Student media have tough time obtaining access to government, school records in 2003

Calls from student journalists needing legal help to obtain access to government records and meetings in 2003 jumped over 35 percent from 2002, according to a report released by the Student Press Law Center this month.

A total of 355 high school and college student journalists contacted the Center for help on freedom of information-related matters last year, up from just 262 calls during the previous year. The Center’s finding echoes reports by commercial news media and citizen groups nationwide that, in the wake of the September 2001 terrorist attacks, government agencies have tightened control over previously available government information.

“Unfortunately, these numbers suggest that the student media – like all news organizations and the public at large – has been significantly affected by the growing trend toward government secrecy,” said SPLC Executive Director Mark Goodman.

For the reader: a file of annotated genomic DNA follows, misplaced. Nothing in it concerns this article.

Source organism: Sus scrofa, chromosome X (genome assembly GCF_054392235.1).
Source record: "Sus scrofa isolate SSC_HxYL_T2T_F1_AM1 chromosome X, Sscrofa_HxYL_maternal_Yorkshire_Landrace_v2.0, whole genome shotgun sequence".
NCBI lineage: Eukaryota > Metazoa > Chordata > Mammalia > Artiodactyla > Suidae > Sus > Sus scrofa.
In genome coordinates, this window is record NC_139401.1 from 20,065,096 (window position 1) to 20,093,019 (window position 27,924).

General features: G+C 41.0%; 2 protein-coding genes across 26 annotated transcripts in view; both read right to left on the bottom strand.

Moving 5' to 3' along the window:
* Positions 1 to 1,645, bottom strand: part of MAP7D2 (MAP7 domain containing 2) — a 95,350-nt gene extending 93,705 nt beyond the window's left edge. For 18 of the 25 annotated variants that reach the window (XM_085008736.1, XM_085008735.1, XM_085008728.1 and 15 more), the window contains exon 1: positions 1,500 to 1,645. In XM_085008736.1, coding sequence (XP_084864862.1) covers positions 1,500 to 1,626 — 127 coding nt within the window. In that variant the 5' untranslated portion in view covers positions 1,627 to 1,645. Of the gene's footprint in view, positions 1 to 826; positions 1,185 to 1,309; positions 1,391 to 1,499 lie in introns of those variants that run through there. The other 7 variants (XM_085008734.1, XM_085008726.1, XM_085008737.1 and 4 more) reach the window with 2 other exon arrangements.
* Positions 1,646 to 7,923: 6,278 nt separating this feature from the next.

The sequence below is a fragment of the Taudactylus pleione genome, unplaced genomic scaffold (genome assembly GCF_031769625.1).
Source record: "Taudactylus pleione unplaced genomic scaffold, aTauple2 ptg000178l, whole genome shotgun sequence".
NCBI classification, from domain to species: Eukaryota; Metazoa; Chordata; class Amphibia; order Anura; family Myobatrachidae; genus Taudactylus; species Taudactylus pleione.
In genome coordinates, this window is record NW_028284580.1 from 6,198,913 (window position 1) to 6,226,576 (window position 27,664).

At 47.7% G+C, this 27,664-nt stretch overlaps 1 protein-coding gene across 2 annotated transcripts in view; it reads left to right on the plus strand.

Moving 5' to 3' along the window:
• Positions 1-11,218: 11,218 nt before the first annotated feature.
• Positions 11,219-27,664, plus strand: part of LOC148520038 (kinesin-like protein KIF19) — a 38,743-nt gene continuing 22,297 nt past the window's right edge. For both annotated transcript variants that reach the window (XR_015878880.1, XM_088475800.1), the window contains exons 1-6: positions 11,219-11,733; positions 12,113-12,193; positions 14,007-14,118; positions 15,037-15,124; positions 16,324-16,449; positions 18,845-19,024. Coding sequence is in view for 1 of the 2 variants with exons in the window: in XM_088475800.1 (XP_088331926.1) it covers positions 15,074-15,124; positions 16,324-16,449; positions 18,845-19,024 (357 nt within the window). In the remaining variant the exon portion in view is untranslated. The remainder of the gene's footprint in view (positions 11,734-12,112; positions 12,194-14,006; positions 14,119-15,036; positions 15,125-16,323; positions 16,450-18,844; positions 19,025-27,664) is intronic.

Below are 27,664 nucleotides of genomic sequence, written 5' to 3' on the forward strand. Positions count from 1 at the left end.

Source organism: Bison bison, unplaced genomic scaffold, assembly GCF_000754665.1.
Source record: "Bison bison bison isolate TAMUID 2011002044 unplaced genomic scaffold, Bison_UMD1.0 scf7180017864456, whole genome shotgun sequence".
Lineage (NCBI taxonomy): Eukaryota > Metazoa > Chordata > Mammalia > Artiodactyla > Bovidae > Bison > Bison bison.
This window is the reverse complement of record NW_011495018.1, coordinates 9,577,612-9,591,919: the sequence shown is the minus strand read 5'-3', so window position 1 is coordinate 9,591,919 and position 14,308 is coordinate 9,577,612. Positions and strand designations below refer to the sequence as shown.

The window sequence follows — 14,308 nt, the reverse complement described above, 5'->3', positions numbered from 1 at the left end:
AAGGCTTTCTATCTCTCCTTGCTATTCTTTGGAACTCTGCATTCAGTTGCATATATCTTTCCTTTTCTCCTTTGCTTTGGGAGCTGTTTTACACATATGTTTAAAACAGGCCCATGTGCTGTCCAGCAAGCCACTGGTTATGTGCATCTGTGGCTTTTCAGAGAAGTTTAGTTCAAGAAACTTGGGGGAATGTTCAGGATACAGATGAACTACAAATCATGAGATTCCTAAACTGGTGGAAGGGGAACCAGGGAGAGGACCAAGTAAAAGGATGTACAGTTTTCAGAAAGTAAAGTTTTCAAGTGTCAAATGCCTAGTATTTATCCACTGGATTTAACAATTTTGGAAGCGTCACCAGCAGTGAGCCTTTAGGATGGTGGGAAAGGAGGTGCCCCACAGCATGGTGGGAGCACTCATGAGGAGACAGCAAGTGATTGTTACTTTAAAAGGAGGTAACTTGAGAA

“The fact that student journalists are often having to fight to see even the most routine records of public schools and other government agencies means that many young Americans are receiving a troubling message about the importance of public oversight,” said Goodman.

Overall, in 2003, the SPLC staff responded to 2,360 requests from individuals seeking legal help, up over 4 percent from the 2,258 requests received the previous year. In addition to providing legal help, the Center responded to 436 requests from individuals seeking information only or from news media seeking comment on student press issues. It marked the busiest year on record for the Center in the organization’s 30-year history.